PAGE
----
H-alphaemail hidden; JavaScript is required 600w" sizes="(max-width: 326px) 100vw, 326px" />A new paper on research led by Jeff Jennings, an undergraduate research student of mine at the University of Colorado, is now in press with ApJ! We used echelle spectra of dwarf, giant, and supergiant K- and M-type stars taken using ARCES at the Apache Point Observatory 3.5m to examine the evolution of spectral features with luminosity class.

As expected we saw that the Ca II triplet lines got broader for stars with higher luminosity classes (aka lower surface gravities); however, based on the excellent suggestion of George Wallerstein and his memory of a 1939 paper, we also checked out the H-alpha lines in the spectra and saw a strong correlation with surface gravity! The correlation comes from overpopulation of the metastable 2S level in non-LTE conditions; this overpopulation is stronger at low surface gravities and leads to an evolution of the H-alpha line that is similar to Ca II but actually tracks surface gravity effects more closely. In particular it’s actually better than Ca II at distinguishing between class III red giants and class I red supergiants. Right now properly identifying “foreground AGB stars” vs. “background red supergiants” is still quite difficult (and can lead to confusion in things like age, metallicity and membership debates); the use of H-alpha going forward should be a huge help in resolving these ambiguities!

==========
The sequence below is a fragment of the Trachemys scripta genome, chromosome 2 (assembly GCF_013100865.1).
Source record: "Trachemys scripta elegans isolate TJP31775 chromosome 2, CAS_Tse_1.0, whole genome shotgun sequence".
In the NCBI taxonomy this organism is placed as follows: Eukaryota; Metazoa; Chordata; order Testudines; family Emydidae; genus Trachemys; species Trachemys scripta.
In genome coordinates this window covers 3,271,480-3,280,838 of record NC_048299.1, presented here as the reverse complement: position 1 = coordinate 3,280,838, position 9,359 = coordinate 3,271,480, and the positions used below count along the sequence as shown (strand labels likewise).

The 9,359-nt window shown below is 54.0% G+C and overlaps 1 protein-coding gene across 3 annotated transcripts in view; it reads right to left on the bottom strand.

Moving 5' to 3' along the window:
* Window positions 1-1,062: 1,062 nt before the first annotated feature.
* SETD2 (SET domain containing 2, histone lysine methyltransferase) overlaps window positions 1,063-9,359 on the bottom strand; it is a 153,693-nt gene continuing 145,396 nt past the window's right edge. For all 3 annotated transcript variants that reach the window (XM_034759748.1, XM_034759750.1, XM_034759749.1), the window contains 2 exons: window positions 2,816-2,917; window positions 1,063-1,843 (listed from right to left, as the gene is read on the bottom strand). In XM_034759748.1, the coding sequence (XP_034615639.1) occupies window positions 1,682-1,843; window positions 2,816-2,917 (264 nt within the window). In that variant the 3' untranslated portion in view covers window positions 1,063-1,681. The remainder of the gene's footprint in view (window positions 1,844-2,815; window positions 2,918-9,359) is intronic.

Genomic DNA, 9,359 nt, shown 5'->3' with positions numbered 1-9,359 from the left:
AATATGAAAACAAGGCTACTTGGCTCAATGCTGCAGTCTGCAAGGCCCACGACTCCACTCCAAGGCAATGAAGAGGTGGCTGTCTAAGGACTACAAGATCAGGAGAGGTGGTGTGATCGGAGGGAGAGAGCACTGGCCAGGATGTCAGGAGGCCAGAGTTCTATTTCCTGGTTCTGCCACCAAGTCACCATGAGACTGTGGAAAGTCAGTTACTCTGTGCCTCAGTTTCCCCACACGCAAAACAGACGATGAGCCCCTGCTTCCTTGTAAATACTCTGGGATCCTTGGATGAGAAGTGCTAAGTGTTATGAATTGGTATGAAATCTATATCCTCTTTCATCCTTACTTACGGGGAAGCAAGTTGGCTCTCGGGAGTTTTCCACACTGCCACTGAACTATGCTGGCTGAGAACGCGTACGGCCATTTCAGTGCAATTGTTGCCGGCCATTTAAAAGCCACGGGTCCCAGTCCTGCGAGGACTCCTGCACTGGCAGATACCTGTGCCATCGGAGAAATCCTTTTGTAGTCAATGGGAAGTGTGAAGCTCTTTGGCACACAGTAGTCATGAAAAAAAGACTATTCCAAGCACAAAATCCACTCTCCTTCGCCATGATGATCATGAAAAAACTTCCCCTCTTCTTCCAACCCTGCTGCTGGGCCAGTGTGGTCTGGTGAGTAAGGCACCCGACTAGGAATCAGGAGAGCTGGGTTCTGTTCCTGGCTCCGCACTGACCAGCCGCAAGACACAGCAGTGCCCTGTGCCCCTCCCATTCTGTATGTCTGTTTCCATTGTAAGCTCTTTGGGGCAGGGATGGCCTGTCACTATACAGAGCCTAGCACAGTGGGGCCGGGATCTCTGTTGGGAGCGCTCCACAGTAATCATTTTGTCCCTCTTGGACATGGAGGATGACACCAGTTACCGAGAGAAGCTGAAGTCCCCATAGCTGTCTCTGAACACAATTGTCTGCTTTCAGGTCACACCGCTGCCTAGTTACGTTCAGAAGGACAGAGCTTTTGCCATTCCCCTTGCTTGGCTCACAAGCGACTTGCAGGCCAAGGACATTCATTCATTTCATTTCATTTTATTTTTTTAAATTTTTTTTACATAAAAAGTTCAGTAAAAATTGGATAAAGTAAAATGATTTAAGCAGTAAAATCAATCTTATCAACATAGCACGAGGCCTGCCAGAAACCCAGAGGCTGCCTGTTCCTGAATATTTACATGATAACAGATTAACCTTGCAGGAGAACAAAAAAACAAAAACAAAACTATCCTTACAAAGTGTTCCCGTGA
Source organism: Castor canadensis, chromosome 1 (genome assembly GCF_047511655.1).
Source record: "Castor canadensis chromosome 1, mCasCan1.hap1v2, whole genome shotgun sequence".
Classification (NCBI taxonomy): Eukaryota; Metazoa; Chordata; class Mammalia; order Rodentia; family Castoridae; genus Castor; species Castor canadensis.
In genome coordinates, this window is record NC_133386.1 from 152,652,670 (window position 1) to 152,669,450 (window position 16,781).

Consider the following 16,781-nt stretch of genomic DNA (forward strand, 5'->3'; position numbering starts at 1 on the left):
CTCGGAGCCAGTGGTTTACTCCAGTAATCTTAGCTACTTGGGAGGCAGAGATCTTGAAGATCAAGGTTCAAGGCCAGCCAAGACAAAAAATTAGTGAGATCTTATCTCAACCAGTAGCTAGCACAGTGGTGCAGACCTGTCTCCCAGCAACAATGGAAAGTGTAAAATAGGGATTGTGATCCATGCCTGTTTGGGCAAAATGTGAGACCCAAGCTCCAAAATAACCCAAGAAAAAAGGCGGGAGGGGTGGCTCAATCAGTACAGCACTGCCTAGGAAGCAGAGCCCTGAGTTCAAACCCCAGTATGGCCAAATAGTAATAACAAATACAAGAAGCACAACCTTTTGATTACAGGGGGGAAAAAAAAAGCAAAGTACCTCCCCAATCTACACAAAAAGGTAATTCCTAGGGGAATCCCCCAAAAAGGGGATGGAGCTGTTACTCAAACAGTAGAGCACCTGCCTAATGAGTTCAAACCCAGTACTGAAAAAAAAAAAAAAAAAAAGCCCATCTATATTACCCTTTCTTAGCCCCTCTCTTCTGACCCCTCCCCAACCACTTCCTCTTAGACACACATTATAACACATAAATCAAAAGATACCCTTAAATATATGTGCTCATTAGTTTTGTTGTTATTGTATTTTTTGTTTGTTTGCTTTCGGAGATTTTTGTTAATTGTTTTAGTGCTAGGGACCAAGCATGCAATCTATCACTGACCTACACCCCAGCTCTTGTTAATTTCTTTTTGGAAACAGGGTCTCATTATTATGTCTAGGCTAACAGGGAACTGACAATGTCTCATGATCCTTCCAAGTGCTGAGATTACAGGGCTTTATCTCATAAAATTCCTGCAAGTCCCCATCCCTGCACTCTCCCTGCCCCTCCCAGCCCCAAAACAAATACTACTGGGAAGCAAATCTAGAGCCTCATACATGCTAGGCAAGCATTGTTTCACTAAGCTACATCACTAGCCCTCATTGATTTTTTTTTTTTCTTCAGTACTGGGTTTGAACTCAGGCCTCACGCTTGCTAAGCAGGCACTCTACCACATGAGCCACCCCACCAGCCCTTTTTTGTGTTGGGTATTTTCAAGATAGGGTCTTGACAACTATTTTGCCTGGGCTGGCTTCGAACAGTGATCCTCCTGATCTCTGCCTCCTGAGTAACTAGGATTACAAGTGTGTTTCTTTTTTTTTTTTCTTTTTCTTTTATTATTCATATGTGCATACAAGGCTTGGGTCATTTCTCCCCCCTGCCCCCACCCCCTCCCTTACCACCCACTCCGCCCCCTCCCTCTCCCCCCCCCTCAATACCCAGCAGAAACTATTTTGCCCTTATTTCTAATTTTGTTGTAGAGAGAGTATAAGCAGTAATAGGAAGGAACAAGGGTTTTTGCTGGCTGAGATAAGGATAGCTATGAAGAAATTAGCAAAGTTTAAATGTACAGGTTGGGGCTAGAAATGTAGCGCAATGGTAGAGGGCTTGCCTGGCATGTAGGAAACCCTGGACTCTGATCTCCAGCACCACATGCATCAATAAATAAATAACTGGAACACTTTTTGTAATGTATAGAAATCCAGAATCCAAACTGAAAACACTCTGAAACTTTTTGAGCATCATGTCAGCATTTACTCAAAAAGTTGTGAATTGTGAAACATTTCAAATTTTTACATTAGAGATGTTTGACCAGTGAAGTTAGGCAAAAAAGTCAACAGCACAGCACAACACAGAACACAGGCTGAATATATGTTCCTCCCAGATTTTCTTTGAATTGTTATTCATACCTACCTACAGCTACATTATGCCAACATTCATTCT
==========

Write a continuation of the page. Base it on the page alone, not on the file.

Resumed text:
The paper will be published in ApJ and can now be downloaded from astro-ph.